Short Stories, Irish literature, Classics, Modern Fiction, Contemporary Literary Fiction, The Japanese Novel, Post Colonial Asian Fiction, The Legacy of the Austro-Hungarian Empire and quality Historical Novels are Among my Interests

Saturday, April 13, 2013

"The Resignation" by Premchand - मुंशी प्रेमचंद (1924-translated from Hindi by Neelam Kumar)

Some time later in the year, probably starting July 1, I am going to devote at least six weeks to short stories by authors from the Indian Subcontinent. This is a vast field little explored in the book blog or literary web page world.   Premchand  (the pen name for Munshi Premchand-  born in Lamhi, India -1880 to 1936) is considered one of the founders of modern Hindustani literature, having published numerous novels and over 250 short stories in  Hindi.  He also translated western literary works into Hindi.  (There is a good article on him here).

"The Resignation" is a very entertaining story that begins with these lines:  "An office clerk is a dumb creature".  The narrator tells us that if you insult a coolie he will throw off his load and walk away, reprimand a beggar and he will walk away, and even an abused donkey will kick back.  An office clerk, however, will take any form of abuse from his master and smile through it.  The story tells us of the life of a clerk named Lala Fatechand, he was a failure at everything, he had only daughters.  At age 32 his health was already ruined.   He goes to work at  900 AM and returns at 600 PM and he lacks the courage to go out at night.  His whole life revolves around his office.  He was constantly in fear of losing his job.  He has no interest in religion, the poor, the arts, literature, sports, or movies.  One night something very unusual happens.  A messenger shows up from his office telling him to come into work to take care of an urgent matter.  His wife tells him don't go in they ask too much from you.  They fight over it and he goes in telling her his job could be at stake.  When he gets to the office the office peon tells him to hurry into the boss's office as he may be mad it took him so long to get there.  The boss demands to know why he took so long to get there.  When the clerk tries to explain the boss says he is lying and threatens to box his ears.  When the clerk argues the boss threatens to flog him.  Now the story turns interesting.  The clerk can only take so much and everyone who has ever worked for an idiot they hated will love the close of the story.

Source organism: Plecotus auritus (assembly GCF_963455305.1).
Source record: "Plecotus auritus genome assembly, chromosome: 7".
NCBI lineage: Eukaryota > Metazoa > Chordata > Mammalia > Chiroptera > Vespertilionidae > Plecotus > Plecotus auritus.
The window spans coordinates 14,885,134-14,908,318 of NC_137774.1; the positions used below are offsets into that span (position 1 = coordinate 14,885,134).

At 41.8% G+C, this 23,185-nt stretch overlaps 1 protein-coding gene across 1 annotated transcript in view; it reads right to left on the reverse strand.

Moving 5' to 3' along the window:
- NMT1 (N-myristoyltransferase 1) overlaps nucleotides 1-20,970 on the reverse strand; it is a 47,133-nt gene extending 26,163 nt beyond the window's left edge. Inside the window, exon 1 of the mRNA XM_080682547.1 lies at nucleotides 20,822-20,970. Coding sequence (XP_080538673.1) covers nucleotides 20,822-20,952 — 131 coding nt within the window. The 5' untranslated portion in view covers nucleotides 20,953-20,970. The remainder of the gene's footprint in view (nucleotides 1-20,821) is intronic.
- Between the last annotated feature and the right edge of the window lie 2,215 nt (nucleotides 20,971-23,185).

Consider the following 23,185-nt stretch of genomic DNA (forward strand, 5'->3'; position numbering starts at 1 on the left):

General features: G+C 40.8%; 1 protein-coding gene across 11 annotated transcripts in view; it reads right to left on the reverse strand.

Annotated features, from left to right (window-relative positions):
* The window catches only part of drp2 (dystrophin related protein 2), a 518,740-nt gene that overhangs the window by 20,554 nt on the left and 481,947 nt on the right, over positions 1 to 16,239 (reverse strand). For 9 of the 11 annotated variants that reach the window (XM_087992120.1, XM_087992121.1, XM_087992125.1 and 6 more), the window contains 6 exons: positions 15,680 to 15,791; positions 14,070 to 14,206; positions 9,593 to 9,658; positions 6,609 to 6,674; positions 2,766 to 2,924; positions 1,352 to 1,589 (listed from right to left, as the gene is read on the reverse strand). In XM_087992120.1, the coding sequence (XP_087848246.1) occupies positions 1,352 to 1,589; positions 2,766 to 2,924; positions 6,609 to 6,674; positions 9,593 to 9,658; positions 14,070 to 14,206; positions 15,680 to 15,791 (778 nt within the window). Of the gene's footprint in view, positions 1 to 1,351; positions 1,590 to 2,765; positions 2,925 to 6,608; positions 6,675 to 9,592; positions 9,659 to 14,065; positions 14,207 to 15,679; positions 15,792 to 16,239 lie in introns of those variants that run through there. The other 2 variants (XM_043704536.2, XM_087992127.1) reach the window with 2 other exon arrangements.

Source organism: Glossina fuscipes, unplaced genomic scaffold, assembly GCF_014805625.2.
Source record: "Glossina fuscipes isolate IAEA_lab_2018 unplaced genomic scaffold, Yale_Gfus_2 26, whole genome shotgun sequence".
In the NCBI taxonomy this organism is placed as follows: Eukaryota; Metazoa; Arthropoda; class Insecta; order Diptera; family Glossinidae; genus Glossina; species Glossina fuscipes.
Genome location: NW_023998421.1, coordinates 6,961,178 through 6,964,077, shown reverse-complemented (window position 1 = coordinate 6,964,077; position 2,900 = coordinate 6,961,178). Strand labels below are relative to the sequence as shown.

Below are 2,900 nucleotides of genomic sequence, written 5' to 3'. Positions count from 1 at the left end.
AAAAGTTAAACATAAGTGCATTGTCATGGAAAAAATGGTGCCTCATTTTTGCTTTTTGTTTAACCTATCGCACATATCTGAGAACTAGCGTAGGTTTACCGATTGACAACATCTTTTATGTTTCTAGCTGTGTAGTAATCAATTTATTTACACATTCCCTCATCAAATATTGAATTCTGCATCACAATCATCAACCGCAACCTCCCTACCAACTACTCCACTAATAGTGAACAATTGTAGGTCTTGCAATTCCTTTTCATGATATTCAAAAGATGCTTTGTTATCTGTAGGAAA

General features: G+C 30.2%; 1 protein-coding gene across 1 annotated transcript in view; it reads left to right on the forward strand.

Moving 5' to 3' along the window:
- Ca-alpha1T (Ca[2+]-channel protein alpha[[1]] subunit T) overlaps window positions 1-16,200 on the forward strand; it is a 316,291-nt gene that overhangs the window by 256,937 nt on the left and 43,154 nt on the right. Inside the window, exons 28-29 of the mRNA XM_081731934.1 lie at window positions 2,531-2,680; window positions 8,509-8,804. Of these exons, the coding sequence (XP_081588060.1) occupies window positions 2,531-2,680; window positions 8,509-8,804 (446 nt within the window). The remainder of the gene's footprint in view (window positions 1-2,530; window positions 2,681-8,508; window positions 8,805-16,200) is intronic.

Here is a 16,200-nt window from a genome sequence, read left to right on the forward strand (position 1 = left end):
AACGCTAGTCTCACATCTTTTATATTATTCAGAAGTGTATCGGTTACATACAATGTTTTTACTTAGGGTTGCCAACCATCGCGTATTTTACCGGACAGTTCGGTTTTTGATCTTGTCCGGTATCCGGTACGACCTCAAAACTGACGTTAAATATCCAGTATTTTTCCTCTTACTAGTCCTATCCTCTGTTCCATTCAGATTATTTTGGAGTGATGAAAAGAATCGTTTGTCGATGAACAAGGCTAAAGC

I read this story in an excellent anthology Our Favourite Indian Stories edited by Khushwant Singh and Neelam Kumar. 

Mel u

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